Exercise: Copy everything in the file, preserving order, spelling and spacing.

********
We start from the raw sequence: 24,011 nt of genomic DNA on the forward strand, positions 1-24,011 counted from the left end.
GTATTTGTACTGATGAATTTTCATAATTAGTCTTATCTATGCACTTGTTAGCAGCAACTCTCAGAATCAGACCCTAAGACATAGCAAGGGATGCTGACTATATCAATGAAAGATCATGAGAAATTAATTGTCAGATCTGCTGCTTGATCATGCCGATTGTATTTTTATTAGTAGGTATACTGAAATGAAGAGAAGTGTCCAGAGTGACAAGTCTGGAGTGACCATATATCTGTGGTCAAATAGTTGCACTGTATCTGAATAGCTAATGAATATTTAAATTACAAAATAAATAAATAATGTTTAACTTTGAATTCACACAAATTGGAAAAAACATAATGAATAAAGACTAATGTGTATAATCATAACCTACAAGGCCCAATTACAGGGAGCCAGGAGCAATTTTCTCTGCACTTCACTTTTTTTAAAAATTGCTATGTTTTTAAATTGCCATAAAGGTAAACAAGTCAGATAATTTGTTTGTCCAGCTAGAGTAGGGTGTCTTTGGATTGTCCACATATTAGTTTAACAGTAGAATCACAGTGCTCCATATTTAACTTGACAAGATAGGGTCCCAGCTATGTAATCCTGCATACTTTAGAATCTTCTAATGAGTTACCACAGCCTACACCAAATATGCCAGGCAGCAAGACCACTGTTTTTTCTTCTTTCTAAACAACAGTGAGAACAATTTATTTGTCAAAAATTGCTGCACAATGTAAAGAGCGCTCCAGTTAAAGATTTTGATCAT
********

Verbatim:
We start from the raw sequence: 24,011 nt of genomic DNA on the forward strand, positions 1-24,011 counted from the left end.
GTATTTGTACTGATGAATTTTCATAATTAGTCTTATCTATGCACTTGTTAGCAGCAACTCTCAGAATCAGACCCTAAGACATAGCAAGGGATGCTGACTATATCAATGAAAGATCATGAGAAATTAATTGTCAGATCTGCTGCTTGATCATGCCGATTGTATTTTTATTAGTAGGTATACTGAAATGAAGAGAAGTGTCCAGAGTGACAAGTCTGGAGTGACCATATATCTGTGGTCAAATAGTTGCACTGTATCTGAATAGCTAATGAATATTTAAATTACAAAATAAATAAATAATGTTTAACTTTGAATTCACACAAATTGGAAAAAACATAATGAATAAAGACTAATGTGTATAATCATAACCTACAAGGCCCAATTACAGGGAGCCAGGAGCAATTTTCTCTGCACTTCACTTTTTTTAAAAATTGCTATGTTTTTAAATTGCCATAAAGGTAAACAAGTCAGATAATTTGTTTGTCCAGCTAGAGTAGGGTGTCTTTGGATTGTCCACATATTAGTTTAACAGTAGAATCACAGTGCTCCATATTTAACTTGACAAGATAGGGTCCCAGCTATGTAATCCTGCATACTTTAGAATCTTCTAATGAGTTACCACAGCCTACACCAAATATGCCAGGCAGCAAGACCACTGTTTTTTCTTCTTTCTAAACAACAGTGAGAACAATTTATTTGTCAAAAATTGCTGCACAATGTAAAGAGCGCTCCAGTTAAAGATTTTGATCAT